June 29th: At a wedding. I’m a photographer, and while documenting someone’s greatest day of their life … I was experiencing the hardest day of mine. I started to bleed.

I will spare you the gruesome details, but I got what I needed to continue the day. Pads and ibuprofen. Gave myself a few minutes to get myself together. Then walked out of the bathroom with a smile on my face for my bride. But beneath that smile was a shattered, absolutely broken heart. This moment didn’t even feel real. How could this be me? How could something I wanted for so long, and was so happy to finally have, slip between my fingers just like that?

Family posing for photo
Courtesy of Kel Pitts

I used the happy crying moments of the wedding to allow a few tears to fall, but mine weren’t happy. I got through the day/evening, got in my car, drove home in silence: not a single tear shed. Walked through my front door and straight to my son’s room. It was there, on his bedroom floor, in the arms of my husband, my son in mine … that I completely fell apart.

I don’t know how long we stayed there. But I know I cried until my body wasn’t capable of creating another tear. I had never felt more broken. More empty.

Calling the doctor to say “you were right” was painful. Texting “I lost the baby” to the friends and family we’d already told was painful. This was also one week after our dog died in a tragic accident, and we’d had to re-home our chickens against our wishes. All my pets and my baby were now gone … taken from me all in one week. Pain was all I knew now.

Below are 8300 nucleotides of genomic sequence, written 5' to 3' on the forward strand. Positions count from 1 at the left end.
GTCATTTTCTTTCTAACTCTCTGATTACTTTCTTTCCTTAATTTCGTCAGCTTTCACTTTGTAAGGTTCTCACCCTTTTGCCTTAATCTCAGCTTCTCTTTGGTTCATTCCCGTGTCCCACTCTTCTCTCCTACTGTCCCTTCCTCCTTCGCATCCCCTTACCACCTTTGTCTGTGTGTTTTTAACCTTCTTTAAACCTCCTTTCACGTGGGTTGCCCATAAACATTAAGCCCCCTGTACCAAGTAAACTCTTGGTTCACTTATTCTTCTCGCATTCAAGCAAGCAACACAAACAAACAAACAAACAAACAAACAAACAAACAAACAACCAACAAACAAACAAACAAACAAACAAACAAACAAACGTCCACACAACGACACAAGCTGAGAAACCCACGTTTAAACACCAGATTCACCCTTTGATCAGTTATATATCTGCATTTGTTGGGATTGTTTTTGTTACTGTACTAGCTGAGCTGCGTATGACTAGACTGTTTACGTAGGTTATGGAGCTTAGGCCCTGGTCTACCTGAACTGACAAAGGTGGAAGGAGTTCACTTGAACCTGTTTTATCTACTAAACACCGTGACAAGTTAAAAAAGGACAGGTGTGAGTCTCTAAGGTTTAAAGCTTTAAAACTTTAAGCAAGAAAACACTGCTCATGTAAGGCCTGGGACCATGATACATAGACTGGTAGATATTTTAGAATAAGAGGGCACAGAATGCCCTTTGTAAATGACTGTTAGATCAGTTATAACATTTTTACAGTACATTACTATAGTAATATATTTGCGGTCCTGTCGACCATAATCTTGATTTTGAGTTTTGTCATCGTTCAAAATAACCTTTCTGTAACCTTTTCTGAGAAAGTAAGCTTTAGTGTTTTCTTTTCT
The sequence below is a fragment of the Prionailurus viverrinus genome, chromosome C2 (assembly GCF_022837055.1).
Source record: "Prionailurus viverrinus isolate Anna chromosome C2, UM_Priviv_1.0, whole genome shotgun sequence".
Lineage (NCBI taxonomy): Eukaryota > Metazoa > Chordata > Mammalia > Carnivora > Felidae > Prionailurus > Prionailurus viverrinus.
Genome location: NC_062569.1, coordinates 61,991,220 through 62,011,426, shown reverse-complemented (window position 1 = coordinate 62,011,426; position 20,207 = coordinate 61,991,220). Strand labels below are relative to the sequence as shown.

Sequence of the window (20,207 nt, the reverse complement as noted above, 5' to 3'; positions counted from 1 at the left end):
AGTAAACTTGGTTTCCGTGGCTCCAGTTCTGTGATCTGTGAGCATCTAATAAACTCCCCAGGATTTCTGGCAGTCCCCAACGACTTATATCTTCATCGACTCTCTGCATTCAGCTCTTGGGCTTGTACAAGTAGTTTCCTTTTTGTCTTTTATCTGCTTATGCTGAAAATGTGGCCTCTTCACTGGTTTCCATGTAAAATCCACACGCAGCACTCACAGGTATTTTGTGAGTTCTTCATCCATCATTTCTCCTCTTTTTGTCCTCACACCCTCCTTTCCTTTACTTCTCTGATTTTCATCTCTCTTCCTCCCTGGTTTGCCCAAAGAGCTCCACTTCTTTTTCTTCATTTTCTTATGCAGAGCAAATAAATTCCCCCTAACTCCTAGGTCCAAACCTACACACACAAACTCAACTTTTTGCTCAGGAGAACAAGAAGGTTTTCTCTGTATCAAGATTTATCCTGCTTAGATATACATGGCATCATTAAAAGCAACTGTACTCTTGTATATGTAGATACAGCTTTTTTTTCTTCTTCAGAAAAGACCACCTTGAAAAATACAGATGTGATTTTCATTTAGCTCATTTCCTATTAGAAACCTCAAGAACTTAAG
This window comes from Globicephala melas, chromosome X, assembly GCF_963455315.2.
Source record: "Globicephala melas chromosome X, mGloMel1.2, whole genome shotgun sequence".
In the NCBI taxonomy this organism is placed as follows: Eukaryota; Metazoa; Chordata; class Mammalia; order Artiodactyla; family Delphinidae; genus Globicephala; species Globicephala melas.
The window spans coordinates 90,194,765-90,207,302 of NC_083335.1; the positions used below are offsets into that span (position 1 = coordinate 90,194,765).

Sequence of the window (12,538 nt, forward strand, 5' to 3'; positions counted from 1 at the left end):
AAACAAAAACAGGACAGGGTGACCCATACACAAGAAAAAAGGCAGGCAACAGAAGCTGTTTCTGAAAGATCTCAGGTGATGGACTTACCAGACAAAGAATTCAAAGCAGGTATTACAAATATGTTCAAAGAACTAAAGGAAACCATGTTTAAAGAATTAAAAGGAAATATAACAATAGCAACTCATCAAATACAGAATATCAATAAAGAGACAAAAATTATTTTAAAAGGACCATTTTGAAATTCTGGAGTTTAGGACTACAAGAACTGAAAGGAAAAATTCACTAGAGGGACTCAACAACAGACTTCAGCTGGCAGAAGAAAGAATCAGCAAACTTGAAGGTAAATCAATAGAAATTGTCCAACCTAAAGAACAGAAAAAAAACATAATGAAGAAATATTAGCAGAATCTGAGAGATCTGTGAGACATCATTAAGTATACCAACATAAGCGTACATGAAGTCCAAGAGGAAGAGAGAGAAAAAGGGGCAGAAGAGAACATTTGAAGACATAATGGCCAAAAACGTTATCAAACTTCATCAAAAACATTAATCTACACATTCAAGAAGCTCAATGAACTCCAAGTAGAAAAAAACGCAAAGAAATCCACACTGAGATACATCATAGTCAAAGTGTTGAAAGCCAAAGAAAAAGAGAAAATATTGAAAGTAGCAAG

I had to keep living. I had to be a mom, a wife, a story teller for my clients. But lemme tell ya, it was so damn hard.

The last nine months have been incredibly difficult. At first, I wanted to stop trying because I couldn’t even fathom risking another loss like that. But after a few months I was ready, and went back to tracking my period and ovulation. Obsessing. Reading stories about women who conceived the next cycle after a miscarriage.

But that wasn’t me. It’s been another nine months of heartache at the start of another period.

Up until this moment I hated talking about it, because I didn’t want pity or prayers, and I couldn’t even find the words. I didn’t want to hear the same “God’s time” and “It will happen soon” and “At least you already have a kid” responses because honestly, although I’m sure those things are said with the best of intention, they’re not at all what someone going through this wants to hear. All hopefulness and optimism have completely gone out the window now, and hearing that from people doesn’t make me feel better. A simple “I’m sorry,” or just a listening ear, is perfect.